• “like”: “value”
  • “notLike”: “value”
  • “match”: “value”
  • “notMatch”: “value”
  • “contains”: “value”
  • “notContains”: “value”
  • “in”: [“value1″,”value2”]
  • “notIn”: [“value1″,”value2”]
  • “containsKey”: “keyName”
  • “notContainsKey”: “keyName”
  • “exists”: “bool”


The effect is the possible response of the policy definition to a non-compliant resource.
In the example, Deny is the wanted effect as it is not wanted to create non-compliant resources in the Azure environment. Audit is a good first choice for a policy effect to determine what the impact of a policy is before setting it to Deny.

There are currently six effects that are supported in a policy definition:

  • Append
  • Audit
  • AuditIfNotExists
  • Deny
  • DeployIfNotExists
  • Disabled

Creating a Policy definition

Before creating a policy definition, first determine what can be audited with a policy.
The first step is to understand the available properties of the resource that must be audited. These properties can be found in the Azure Resource Manager Templates reference documentation Resource Manager Templates

In the below example the storage account resource will be used as an example.
The property that will be audited is: using only HTTPS. The reference documentation shows that supportsHttpsTrafficOnly is the property to validate.

Now that it is determined what properties need to be audited, it must be investigated what the alias for this property is. This is needed in a later step in the policy definition.
The alias can be found using PowerShell with the command:

(Search-AzGraph -Query "where type=~'' | limit 1").aliases | ConvertTo-Json

The next snippet is part of the result of the previous query and contains the part that is needed for the policy definition.

"Microsoft.Storage/storageAccounts/supportsHttpsTrafficOnly": false,

Composing the policy

Now all required information, to create a policy, is gathered, it can all be put together to actually compose the policy.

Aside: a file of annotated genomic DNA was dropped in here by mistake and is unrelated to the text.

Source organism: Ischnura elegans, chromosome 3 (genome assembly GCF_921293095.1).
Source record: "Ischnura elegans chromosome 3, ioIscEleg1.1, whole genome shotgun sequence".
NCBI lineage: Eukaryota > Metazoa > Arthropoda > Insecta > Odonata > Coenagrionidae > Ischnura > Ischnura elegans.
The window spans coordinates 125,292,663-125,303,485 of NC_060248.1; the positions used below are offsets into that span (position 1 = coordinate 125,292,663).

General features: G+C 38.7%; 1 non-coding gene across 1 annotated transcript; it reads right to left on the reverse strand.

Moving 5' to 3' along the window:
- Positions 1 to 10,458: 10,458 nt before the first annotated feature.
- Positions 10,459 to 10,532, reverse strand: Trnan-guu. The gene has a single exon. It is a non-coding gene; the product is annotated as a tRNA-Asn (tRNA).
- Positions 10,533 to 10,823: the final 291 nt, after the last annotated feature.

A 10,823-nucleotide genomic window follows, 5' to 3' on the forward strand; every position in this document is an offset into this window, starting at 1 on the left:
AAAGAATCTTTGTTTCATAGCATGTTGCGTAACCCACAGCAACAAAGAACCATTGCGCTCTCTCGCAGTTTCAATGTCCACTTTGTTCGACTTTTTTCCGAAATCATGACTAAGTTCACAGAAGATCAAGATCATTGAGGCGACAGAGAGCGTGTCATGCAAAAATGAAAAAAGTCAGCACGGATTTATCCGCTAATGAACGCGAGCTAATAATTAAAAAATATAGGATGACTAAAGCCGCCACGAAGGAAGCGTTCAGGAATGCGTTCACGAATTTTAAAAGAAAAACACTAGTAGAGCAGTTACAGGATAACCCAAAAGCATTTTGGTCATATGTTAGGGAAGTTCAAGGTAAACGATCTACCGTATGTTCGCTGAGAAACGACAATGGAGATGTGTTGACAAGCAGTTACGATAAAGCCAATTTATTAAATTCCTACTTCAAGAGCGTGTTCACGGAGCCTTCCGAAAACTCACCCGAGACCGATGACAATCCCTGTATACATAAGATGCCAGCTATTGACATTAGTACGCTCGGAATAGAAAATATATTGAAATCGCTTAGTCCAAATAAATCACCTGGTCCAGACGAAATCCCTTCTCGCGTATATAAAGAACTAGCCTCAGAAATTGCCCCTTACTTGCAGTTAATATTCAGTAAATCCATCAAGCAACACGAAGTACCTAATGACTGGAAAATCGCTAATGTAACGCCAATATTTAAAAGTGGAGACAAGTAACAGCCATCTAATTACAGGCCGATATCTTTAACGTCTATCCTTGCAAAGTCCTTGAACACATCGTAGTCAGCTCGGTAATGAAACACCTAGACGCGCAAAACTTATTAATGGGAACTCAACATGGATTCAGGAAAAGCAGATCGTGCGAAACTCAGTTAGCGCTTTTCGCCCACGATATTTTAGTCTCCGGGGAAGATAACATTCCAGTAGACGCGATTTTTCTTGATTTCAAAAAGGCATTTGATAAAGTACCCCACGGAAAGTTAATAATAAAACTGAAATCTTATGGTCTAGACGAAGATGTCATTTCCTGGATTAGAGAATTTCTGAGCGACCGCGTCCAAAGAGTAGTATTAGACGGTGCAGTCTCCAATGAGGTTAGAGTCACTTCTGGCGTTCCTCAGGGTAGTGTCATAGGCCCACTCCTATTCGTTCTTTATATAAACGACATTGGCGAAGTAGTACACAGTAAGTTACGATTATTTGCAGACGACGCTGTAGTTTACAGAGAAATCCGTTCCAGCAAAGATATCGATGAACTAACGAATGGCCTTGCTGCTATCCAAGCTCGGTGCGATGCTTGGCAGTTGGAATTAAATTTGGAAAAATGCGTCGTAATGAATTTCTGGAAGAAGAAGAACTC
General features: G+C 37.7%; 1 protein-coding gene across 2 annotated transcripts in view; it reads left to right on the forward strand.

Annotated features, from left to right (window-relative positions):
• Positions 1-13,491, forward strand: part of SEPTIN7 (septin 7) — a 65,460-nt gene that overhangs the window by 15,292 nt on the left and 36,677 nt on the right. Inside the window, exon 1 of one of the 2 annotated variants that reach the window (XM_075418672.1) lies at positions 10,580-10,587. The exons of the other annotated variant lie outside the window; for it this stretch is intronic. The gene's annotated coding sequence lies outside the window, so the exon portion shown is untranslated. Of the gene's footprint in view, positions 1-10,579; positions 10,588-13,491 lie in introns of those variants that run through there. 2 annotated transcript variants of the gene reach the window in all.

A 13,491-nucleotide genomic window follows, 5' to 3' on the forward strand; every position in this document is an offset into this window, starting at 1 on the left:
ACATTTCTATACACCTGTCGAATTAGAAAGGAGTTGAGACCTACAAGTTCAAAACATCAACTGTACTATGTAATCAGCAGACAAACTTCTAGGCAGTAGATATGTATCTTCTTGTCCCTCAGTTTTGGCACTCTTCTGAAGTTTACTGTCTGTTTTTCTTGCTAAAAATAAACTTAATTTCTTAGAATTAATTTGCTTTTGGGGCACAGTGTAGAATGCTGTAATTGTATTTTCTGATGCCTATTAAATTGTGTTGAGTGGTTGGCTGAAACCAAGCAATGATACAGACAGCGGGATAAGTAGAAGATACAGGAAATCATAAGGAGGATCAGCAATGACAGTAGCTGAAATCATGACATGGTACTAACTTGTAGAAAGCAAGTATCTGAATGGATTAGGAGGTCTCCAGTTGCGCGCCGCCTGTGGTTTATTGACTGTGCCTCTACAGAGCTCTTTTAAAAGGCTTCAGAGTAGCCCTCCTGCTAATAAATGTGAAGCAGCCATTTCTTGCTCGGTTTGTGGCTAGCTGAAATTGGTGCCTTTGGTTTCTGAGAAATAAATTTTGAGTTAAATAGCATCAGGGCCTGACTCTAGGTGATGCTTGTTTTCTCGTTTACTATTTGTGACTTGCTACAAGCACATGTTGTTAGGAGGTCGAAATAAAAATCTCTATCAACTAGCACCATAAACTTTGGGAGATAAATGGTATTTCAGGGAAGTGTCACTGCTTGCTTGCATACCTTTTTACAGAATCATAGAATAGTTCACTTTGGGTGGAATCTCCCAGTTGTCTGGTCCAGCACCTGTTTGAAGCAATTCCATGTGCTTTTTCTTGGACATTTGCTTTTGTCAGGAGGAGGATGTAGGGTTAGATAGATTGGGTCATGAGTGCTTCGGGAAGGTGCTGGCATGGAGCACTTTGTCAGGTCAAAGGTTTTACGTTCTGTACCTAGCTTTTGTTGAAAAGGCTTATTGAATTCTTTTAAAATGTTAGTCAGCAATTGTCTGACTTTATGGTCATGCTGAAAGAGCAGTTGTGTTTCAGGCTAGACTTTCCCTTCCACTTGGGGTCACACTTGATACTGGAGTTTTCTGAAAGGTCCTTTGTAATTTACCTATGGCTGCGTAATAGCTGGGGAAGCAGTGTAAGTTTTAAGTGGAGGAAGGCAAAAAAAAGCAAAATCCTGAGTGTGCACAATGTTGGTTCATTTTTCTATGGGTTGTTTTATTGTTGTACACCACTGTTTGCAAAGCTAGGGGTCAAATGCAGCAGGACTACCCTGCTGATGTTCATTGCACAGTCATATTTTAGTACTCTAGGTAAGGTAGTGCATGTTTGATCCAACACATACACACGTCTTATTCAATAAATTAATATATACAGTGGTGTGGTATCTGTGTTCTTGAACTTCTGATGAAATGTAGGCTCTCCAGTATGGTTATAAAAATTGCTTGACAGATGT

A policy is basically a JSON file that follows a specific pattern. In the following example the policy is broken apart in three sections.

Putting it all together will result in a policy definition file.

Policy metadata

First fill in the metadata containing the displayName and description of the policy.


Policy Rule

The second step is to add the policy rule which tells the policy how to respond on the findings.
In this case evaluate the resource type ‘storage account’ and the property ‘supportsHttpsTrafficOnly’. Add these to the policy rule.


Policy effect

The last part that needs to be added is the policy effect, which can be one of the six previously mentioned options.
In this case traffic must be denied if it doesn’t use HTTPS.


With all parts of the policy put together the end result will look something like:


Saving the policy file

When writing alot of policies it helps to give the policy definitions a sensable name that describes what de policy does.

In the previous example a good name would be StoragePolicyDefinition.json

If there are parameters used in the policy definition it is best practise to store the parameter values in a separate JSON file. For all my code i’m trying to use the same naming principal so in this case I would store the parameters in a file called StoragePolicyDefinition.parameters.json

Sample Code

An example policy definition can be found on my gitHub by following this link